The state of California has secured a contract with a Massachusetts-based company to more than double COVID-19 coronavirus testing capacity, shorten result turnaround times and lower testing costs, Gov. Gavin Newsom said Wednesday.
The agreement with the diagnostics company PerkinElmer will add the capacity to process 150,000 coronavirus tests per day to the state’s current testing average of about 100,000 tests per day.
The contract also includes a requirement to process and disperse test results in 24 to 48 hours.
“Once you get past a few days, those test results lose their resonance,” Newsom said.
The increased testing capacity will not only help the state track the virus’ spread at a more granular level but also help public health officials make more efficient reopening decisions for both businesses and schools, according to Newsom.
“If we’re going to sustainably reopen, we have to have the testing capacity,” Newsom said. “We have to have the results in a much more efficient period of time, allowing us to make decisions on contact tracing, isolation, quarantine and the like.”
Coronavirus tests currently cost between $150 and $200, only about $100 of which can be reimbursed through Medicare and Medicaid, according to Newsom.
Under the new agreement, as testing capacity increases, the cost per test will decrease, ultimately falling to $30.78 per test when the PerkinElmer lab begins processing 150,000 tests per day.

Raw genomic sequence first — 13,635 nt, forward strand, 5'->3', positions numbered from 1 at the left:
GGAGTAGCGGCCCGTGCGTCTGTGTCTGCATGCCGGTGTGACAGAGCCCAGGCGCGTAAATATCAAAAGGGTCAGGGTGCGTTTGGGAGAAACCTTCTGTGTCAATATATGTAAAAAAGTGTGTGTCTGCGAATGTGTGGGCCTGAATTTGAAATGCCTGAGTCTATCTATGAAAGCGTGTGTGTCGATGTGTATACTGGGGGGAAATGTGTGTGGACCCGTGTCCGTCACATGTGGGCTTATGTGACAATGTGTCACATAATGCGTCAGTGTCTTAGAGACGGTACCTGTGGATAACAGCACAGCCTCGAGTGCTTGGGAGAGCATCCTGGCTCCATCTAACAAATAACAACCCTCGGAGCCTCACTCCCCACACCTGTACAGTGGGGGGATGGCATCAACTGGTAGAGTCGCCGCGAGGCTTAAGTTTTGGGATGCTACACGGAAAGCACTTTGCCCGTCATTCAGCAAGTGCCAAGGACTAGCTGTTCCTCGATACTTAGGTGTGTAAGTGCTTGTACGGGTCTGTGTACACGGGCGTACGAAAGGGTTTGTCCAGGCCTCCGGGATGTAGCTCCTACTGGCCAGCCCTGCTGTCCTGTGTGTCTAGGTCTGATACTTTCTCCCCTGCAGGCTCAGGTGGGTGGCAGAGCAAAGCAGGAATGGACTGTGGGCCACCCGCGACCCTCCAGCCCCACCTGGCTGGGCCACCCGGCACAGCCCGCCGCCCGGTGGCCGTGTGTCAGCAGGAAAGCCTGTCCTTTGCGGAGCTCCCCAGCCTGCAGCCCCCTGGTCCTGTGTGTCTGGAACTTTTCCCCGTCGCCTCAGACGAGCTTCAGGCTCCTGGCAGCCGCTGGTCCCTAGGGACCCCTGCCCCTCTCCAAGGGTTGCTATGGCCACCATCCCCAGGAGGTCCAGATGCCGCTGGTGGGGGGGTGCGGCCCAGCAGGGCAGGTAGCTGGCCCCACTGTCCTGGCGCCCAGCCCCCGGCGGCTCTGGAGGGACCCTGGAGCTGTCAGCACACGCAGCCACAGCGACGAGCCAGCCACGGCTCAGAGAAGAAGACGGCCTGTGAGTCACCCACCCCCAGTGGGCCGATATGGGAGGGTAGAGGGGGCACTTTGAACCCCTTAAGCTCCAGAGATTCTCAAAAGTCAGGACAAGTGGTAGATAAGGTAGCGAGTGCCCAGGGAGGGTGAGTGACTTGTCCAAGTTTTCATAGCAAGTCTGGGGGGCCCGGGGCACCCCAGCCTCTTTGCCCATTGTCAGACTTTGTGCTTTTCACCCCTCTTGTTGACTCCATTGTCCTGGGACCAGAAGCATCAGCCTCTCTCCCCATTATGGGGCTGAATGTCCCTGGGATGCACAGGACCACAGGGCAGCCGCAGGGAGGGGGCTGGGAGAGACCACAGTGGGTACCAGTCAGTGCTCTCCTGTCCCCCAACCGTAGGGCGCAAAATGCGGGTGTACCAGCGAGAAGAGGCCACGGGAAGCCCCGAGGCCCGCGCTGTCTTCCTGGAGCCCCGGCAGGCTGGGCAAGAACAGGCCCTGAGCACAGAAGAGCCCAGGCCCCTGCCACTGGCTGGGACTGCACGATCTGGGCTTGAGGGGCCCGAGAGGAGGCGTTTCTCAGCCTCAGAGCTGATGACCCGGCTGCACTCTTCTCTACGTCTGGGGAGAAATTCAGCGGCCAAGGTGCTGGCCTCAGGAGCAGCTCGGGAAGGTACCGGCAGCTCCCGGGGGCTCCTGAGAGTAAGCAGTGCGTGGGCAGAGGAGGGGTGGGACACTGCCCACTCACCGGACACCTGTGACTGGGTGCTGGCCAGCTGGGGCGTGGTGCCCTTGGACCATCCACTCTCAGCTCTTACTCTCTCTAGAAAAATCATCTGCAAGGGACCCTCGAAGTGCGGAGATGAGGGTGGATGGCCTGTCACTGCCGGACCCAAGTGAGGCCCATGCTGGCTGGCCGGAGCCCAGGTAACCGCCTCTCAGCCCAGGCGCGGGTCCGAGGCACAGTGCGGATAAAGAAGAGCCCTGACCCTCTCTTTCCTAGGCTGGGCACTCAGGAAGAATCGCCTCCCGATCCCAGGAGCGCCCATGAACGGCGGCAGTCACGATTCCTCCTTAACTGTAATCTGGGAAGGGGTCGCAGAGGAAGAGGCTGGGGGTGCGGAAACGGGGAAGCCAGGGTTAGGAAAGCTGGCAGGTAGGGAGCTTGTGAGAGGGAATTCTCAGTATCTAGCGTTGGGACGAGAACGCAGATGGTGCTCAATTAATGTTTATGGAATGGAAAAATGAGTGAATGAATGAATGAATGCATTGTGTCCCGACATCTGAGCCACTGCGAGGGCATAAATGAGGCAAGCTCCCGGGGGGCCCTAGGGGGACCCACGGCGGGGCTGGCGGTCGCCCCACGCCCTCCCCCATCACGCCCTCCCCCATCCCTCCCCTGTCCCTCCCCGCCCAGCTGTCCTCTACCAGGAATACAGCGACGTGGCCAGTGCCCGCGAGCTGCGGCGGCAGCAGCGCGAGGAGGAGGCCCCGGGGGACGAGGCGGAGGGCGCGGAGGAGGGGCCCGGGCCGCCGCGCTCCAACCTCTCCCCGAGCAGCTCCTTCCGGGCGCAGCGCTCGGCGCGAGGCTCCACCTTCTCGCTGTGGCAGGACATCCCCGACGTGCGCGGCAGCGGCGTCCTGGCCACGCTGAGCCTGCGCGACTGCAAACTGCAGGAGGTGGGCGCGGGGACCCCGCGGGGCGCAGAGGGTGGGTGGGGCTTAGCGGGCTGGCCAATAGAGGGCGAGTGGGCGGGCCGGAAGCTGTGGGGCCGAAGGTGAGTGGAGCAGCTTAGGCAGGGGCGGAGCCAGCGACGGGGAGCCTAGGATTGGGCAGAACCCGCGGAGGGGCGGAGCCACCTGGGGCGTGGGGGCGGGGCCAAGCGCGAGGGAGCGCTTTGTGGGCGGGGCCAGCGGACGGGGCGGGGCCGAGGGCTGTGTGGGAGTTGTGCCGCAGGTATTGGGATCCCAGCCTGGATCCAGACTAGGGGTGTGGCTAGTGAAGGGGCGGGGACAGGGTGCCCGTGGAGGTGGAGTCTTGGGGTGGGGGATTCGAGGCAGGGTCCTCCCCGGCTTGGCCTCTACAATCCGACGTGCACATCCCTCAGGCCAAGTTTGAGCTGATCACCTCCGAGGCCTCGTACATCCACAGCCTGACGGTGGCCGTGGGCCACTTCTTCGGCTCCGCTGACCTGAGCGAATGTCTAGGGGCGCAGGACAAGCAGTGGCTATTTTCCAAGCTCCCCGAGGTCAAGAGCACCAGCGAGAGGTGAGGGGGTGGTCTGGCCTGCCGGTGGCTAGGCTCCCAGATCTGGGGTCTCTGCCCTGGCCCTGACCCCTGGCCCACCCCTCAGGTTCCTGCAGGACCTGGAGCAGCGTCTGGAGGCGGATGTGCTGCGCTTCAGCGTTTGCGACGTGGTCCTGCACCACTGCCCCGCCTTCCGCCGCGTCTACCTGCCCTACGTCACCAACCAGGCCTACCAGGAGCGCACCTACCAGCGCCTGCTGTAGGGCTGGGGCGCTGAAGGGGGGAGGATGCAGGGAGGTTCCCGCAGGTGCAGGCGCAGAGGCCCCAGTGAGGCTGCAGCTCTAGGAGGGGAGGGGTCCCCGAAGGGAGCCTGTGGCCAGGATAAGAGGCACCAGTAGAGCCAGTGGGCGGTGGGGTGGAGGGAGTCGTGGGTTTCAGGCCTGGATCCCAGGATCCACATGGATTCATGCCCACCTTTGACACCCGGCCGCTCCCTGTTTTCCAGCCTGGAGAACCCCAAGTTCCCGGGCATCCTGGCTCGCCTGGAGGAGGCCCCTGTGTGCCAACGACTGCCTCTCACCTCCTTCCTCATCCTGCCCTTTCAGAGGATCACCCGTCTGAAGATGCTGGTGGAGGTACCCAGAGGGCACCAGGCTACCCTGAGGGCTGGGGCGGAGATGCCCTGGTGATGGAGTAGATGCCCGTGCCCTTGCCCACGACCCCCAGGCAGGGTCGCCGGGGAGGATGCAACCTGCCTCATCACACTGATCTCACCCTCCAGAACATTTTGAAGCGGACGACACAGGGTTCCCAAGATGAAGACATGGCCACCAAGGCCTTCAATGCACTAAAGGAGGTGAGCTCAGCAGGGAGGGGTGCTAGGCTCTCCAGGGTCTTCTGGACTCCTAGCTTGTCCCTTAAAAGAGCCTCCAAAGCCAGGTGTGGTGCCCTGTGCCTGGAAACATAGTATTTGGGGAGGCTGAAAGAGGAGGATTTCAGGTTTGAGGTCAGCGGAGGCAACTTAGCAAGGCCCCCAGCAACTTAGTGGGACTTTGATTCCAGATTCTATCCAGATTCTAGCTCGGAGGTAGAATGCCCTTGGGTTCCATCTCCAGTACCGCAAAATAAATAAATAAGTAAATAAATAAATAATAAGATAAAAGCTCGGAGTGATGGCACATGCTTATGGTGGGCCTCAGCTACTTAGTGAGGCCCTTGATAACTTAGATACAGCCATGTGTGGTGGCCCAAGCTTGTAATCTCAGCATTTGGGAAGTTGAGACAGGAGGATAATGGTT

The state has slowly built up its daily testing capacity above 100,000 and had topped an average of 130,000 tests per day before the recent West Coast heat wave and subsequent wildfires slowed that progress.
In addition to the coronavirus’ potency on its own, state public health officials have expressed their desire to hedge against a coming flu season and prevent two widespread respiratory illnesses in the fall and winter.
“As a doctor, I will tell you it’s going to be hard to tell the difference,” between the flu and the coronavirus, said state Sen. Dr. Richard Pan, D-Sacramento.
“Being able to have a test that, at no additional costs, will be able to tell us whether someone has COVID, the flu or both is going to be very important,” he said.
More than 10.8 million coronavirus tests have been conducted across the state since the pandemic began, according to Newsom, and the state’s average daily positivity rate over the last 14 days has declined to 6.1 percent.
In addition, the seven-day average daily positivity rate remains under 6 percent at 5.8 percent, Newsom said.
Hospitalizations and intensive care unit admissions have fallen by 17 and 18 percent, respectively, over the last 14 days.
Newsom expressed cautious optimism about the decline in the state’s positive case rate but cautioned against people letting their guard down.
“The pandemic is still among us,” Newsom said. “It’s nice to see that growth rate begin to decline, but (there is) growth nonetheless in terms of positive cases coming in every day.”